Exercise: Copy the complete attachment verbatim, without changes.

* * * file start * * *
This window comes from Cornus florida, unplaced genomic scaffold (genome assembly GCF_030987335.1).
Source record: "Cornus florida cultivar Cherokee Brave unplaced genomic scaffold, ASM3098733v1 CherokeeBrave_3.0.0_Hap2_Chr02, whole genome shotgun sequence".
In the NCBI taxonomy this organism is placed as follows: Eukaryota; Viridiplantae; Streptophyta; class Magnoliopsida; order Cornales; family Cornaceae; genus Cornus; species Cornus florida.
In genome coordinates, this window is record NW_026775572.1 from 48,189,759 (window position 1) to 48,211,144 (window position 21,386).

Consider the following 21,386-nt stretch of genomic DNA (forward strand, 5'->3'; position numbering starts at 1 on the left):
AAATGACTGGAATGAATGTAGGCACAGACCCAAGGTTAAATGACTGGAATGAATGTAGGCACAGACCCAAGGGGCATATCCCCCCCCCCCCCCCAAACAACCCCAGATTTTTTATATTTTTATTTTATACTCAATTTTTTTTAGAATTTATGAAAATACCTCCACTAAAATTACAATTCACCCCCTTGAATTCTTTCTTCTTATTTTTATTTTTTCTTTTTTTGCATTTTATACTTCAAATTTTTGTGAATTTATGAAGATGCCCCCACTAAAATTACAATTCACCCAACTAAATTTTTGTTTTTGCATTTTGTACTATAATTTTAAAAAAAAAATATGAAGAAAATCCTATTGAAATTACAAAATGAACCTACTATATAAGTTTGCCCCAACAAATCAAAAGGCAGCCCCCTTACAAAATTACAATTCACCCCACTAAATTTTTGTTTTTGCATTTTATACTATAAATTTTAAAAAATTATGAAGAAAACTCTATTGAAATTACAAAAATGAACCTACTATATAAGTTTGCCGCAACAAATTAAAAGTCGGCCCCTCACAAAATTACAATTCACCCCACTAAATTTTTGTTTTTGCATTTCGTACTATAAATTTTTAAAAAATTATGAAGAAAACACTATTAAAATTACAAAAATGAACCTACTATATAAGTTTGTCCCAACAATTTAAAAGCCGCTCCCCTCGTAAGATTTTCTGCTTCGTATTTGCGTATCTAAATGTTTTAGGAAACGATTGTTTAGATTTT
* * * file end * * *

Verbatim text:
This window comes from Cornus florida, unplaced genomic scaffold (genome assembly GCF_030987335.1).
Source record: "Cornus florida cultivar Cherokee Brave unplaced genomic scaffold, ASM3098733v1 CherokeeBrave_3.0.0_Hap2_Chr02, whole genome shotgun sequence".
In the NCBI taxonomy this organism is placed as follows: Eukaryota; Viridiplantae; Streptophyta; class Magnoliopsida; order Cornales; family Cornaceae; genus Cornus; species Cornus florida.
In genome coordinates, this window is record NW_026775572.1 from 48,189,759 (window position 1) to 48,211,144 (window position 21,386).

Consider the following 21,386-nt stretch of genomic DNA (forward strand, 5'->3'; position numbering starts at 1 on the left):
AAATGACTGGAATGAATGTAGGCACAGACCCAAGGTTAAATGACTGGAATGAATGTAGGCACAGACCCAAGGGGCATATCCCCCCCCCCCCCCCAAACAACCCCAGATTTTTTATATTTTTATTTTATACTCAATTTTTTTTAGAATTTATGAAAATACCTCCACTAAAATTACAATTCACCCCCTTGAATTCTTTCTTCTTATTTTTATTTTTTCTTTTTTTGCATTTTATACTTCAAATTTTTGTGAATTTATGAAGATGCCCCCACTAAAATTACAATTCACCCAACTAAATTTTTGTTTTTGCATTTTGTACTATAATTTTAAAAAAAAAATATGAAGAAAATCCTATTGAAATTACAAAATGAACCTACTATATAAGTTTGCCCCAACAAATCAAAAGGCAGCCCCCTTACAAAATTACAATTCACCCCACTAAATTTTTGTTTTTGCATTTTATACTATAAATTTTAAAAAATTATGAAGAAAACTCTATTGAAATTACAAAAATGAACCTACTATATAAGTTTGCCGCAACAAATTAAAAGTCGGCCCCTCACAAAATTACAATTCACCCCACTAAATTTTTGTTTTTGCATTTCGTACTATAAATTTTTAAAAAATTATGAAGAAAACACTATTAAAATTACAAAAATGAACCTACTATATAAGTTTGTCCCAACAATTTAAAAGCCGCTCCCCTCGTAAGATTTTCTGCTTCGTATTTGCGTATCTAAATGTTTTAGGAAACGATTGTTTAGATTTT